There are butterflies that I’ve now seen hundreds and thousands of. I’m near embarrassed to admit that I no longer pursue them, for my Neumade slide cabinet (a gift from a friend in Pittsburgh) has strong photographic images of them.
Know too that there are butterflies that I’ve seen dozens of, give or take, and that I still rush to go after. Why? Because though I have images of them, I believe that there will come along a fresh one, and I want an even better photograph.
Here’s one that I will jump up from a crouch, from shooting others, to rush to score an image of. The Red Admiral butterfly (Vanessa atalanta) appears without fanfare, usually lingers for moments, and then speeds away. I have seen several over the years that just stunned me, they so vividly colored, so gorgeous (this word here correctly chosen). My careful, patented, robotic approach near always was futile, with the stunner gone before I could close the Macro-distance to it.
This one here is a tad worn, but so reminds of what I had hoped it might be. The Fuji Velvia film used here provides exactly how sweet it looked, real-time.
Raccoon Creek State Park, southwestern Pennsylvania (+/- 8 hours west of New York City).
Traffic here from guys under age 40? Light, I would say. So I’ll share the thought. Here in Doak Field, Beaver County, Pennsylvania, on September 5th, this sizable Great Spangled Butterfly was now out from the woods, and she wanted to warm her wings in the early morning sunlight. That quick mental tug-of-war resolved, I decided to work to capture yet another image of these huge Fritillaries, and hopefully . . . best those that I already have in my Neumade slide cabinet.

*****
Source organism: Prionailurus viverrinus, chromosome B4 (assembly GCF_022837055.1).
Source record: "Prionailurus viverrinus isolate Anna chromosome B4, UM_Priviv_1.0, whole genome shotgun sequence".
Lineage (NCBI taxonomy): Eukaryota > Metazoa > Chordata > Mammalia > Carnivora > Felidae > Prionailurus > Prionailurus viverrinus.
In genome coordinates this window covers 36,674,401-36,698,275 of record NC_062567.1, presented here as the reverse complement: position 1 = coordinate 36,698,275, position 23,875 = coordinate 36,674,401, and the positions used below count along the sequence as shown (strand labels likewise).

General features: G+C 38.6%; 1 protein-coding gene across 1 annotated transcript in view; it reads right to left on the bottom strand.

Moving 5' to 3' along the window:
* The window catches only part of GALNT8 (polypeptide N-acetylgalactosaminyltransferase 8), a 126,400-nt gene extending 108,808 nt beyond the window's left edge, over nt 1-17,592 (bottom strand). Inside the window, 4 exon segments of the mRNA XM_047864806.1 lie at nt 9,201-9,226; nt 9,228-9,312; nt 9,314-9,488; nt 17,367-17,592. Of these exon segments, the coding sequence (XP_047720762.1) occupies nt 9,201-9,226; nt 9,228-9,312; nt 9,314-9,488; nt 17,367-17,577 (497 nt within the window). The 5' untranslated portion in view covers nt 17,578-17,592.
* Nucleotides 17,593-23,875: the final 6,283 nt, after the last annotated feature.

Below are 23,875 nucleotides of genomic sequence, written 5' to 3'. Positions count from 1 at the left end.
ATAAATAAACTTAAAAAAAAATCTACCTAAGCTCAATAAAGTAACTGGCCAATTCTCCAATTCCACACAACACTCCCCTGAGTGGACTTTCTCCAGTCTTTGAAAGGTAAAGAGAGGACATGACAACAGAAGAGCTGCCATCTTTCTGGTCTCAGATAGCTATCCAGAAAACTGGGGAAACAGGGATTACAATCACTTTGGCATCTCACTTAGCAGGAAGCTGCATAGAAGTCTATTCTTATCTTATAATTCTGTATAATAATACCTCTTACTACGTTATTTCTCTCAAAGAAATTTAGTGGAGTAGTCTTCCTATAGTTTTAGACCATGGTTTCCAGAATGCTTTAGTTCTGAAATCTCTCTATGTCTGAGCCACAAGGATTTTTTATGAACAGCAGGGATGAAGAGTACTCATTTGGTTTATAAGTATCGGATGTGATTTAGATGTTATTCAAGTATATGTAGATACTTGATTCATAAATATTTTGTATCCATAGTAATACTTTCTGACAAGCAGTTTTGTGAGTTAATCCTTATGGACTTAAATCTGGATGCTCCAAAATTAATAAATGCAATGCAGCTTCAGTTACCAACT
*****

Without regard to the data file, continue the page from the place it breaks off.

Fort Dix, New Jersey and Fort Sill, Oklahoma got me into shining my boots daily, a habit that I have now relaxed into a weekly chore. I have always loved rich chocolate brown leather shoes, and used to love my chocolate brown suits, but they have long slipped into “No one wears them anymore-ville.” Also, I’m guessing that men under 40 don’t shine their shoes and perhaps never did.
Our Speyeria Cybele totally evokes my shoe shining rituals. Could it be that rich brown that triggers that wired thought? Butterflies all evoke thoughts and snippets of memory for me. Do they for you, too?
She’s about the same as you’d see her in Eatonton, Georgia or Crockett, Virginia, as well as up in Maine and usually down to the Western sides of both North and South Carolina. (Cech and Tudor, Butterflies of the East Coast).
I thought that it was too late in the season to meet up with the Satyr butterfly, but here we are together, on an August 2014 morning. They are sooo predictable, flying just above ground, just where forest meet trail. They almost never fly onto the trail, always moving along the outer tree line.
When you see Megisto Cymela and you’re like me, camera at the ready, there’s that predictable debate = Jeff (to myself), you already have several good images of this satyr, save your film (Fuji slide, ASA 50 or in this case ASA 100). You see the result, the boy in me wants to capture those eye spots, besting any in the slides in my Neumade slide cabinet.
Time to vote? OK, Yes, I love this butterfly. It’s brown reminds me of the delicious hat store I used to frequent on Madison Avenue in NYC, in an earlier life. You know those eye spots transfix me. Thirdly, this is a very comely butterfly. Guilty as charged, magistrate.
Cech and Tudor, in their superb Butterflies of the East Coast, share a happy bit of new, that Little Wood Satyrs are “a successful species.” Good news that, no?